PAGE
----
Marriage In The Eyes of Allah

It is very sad that this relationship which Allah Almighty has established for the good has been made a source of contention, deception, trickery, tyranny, humiliation, and abuse. This is not the way marriage is supposed to be.

Allah Almighty described marriage very differently in the Holy Quran: '. . . He created for you mates from among yourselves, that ye may dwell in tranquillity with them, and He has put love and mercy between your (hearts) . . . " (Quran 30:21, Yusuf Ali Translation).

Be Partners in the Decision Making Process.

Follow the principle of 'Shura," and make decisions as a family. There will be much more harmony in the family when decisions are not imposed and everyone feels that they had some part in making them.

Never be Emotionally Abusive

Never be emotionally, mentally, or physically abusive to your spouse. The Prophet (peace be upon him) never mistreated his wives.

insalahhijabBe Careful of Your Words

Be very careful what you say when you are upset. Sometimes you will say things that you would never say when you were not angry. If you are angry, wait until you calm down before continuing the conversation.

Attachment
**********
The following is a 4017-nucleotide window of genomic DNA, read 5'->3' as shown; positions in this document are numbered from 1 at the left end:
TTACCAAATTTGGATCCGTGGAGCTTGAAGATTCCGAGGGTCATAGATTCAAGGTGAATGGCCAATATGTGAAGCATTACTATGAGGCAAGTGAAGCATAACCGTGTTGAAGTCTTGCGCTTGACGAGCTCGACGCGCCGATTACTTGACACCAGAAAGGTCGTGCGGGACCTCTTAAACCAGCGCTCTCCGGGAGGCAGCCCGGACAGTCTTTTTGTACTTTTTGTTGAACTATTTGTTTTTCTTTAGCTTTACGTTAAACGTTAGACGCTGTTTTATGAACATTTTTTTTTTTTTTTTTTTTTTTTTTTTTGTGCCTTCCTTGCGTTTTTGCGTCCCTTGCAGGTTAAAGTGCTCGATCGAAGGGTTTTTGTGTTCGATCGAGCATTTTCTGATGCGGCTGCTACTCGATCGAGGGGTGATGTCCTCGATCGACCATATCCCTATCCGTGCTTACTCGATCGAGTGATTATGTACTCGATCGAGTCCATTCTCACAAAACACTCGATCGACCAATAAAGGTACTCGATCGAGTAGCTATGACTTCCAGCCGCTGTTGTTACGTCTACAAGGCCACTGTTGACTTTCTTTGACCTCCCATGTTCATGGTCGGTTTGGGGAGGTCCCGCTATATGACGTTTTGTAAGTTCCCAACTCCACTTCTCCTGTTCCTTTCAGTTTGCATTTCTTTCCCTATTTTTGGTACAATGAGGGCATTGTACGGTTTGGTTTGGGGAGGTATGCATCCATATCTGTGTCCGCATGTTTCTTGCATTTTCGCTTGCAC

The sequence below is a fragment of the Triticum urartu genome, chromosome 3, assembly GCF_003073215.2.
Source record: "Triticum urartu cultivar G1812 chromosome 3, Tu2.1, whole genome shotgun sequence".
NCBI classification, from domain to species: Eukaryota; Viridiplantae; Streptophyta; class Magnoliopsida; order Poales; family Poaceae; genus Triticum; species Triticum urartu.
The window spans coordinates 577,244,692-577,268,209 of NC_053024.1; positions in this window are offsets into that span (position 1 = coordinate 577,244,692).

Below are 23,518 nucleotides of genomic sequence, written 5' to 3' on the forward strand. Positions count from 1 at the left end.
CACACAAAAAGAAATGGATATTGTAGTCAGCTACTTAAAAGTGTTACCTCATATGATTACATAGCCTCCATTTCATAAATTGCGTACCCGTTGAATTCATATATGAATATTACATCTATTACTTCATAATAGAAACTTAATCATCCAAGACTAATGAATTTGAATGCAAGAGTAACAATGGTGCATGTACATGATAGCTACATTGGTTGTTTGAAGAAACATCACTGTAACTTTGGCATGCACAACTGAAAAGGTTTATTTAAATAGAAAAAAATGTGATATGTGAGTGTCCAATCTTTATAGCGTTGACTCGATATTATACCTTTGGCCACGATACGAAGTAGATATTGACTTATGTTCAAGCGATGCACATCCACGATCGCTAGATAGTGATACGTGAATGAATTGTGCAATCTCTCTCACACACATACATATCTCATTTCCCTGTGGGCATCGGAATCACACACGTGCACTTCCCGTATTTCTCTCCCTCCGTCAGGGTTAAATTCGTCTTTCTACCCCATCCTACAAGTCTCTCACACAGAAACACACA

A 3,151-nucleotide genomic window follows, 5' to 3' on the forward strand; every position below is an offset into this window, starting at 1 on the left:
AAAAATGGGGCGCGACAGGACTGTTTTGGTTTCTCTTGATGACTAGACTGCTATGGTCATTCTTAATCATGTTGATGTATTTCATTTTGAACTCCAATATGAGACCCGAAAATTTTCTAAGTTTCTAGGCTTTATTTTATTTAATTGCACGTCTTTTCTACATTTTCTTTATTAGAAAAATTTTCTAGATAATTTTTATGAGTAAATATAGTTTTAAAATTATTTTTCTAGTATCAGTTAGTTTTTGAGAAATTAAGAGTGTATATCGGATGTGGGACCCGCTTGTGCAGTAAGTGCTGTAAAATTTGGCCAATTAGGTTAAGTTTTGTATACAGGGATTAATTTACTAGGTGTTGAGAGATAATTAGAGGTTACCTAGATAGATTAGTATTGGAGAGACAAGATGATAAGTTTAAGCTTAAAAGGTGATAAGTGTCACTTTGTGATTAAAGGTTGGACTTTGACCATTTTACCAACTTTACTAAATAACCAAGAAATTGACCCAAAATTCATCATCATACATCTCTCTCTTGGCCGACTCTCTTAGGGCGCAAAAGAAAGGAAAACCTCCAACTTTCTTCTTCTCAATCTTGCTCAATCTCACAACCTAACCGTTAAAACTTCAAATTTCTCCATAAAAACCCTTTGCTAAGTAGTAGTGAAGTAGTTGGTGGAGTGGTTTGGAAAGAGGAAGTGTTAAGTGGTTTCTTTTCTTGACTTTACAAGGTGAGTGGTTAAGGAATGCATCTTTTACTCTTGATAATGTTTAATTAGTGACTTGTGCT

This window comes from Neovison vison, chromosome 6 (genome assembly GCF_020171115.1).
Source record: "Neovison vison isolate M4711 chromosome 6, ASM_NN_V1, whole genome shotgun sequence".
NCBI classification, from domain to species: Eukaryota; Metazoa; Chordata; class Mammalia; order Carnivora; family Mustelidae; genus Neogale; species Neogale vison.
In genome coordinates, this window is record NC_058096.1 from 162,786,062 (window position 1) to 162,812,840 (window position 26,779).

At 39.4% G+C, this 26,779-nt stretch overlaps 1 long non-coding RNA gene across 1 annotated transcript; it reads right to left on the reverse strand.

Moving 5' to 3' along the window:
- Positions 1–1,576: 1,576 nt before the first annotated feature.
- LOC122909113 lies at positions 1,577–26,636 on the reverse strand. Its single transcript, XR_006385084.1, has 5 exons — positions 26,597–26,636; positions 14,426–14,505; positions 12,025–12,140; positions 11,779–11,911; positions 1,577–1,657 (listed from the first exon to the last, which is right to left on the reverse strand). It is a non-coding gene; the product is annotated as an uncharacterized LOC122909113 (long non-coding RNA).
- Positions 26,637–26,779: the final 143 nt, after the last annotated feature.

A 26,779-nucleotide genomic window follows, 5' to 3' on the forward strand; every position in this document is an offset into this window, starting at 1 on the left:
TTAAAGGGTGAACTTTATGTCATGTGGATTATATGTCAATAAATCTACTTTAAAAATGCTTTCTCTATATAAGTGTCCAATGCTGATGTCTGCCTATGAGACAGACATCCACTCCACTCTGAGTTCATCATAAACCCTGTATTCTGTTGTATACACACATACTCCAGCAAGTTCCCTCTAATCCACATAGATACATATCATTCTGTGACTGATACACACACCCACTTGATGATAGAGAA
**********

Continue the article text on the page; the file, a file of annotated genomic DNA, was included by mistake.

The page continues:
Show Affection

Show affection for your mate. Be kind, gentle, and loving.

Be Your Spouse's Friend

Show interest in your mate's life. Too often, we live in the same house but know nothing about each other's lives. It would be great if the husband and wife could work together for the same cause or on the same project. They could perhaps establish a husband/wife prison ministry, take care of orphans in their home, or lead an Islamic weekend class.

Show Appreciation

Show appreciation for what your spouse does for the family. Never make your husband feel that he is not doing good enough for the family or that you are not satisfied with his work or his efforts, unless, of course, he is truly lazy and not even trying to provide for the family. No one likes to feel unappreciated.

Communication is Important

Communication, Communication, Communication! This is the big word in counseling. And it should be. Husbands and wives need to talk to each other. It is better to deal with problems early and honestly than to let them pile up until an explosion occurs.

Forget Past Problems

Don't bring up past problems once they have been solved.

Live Simply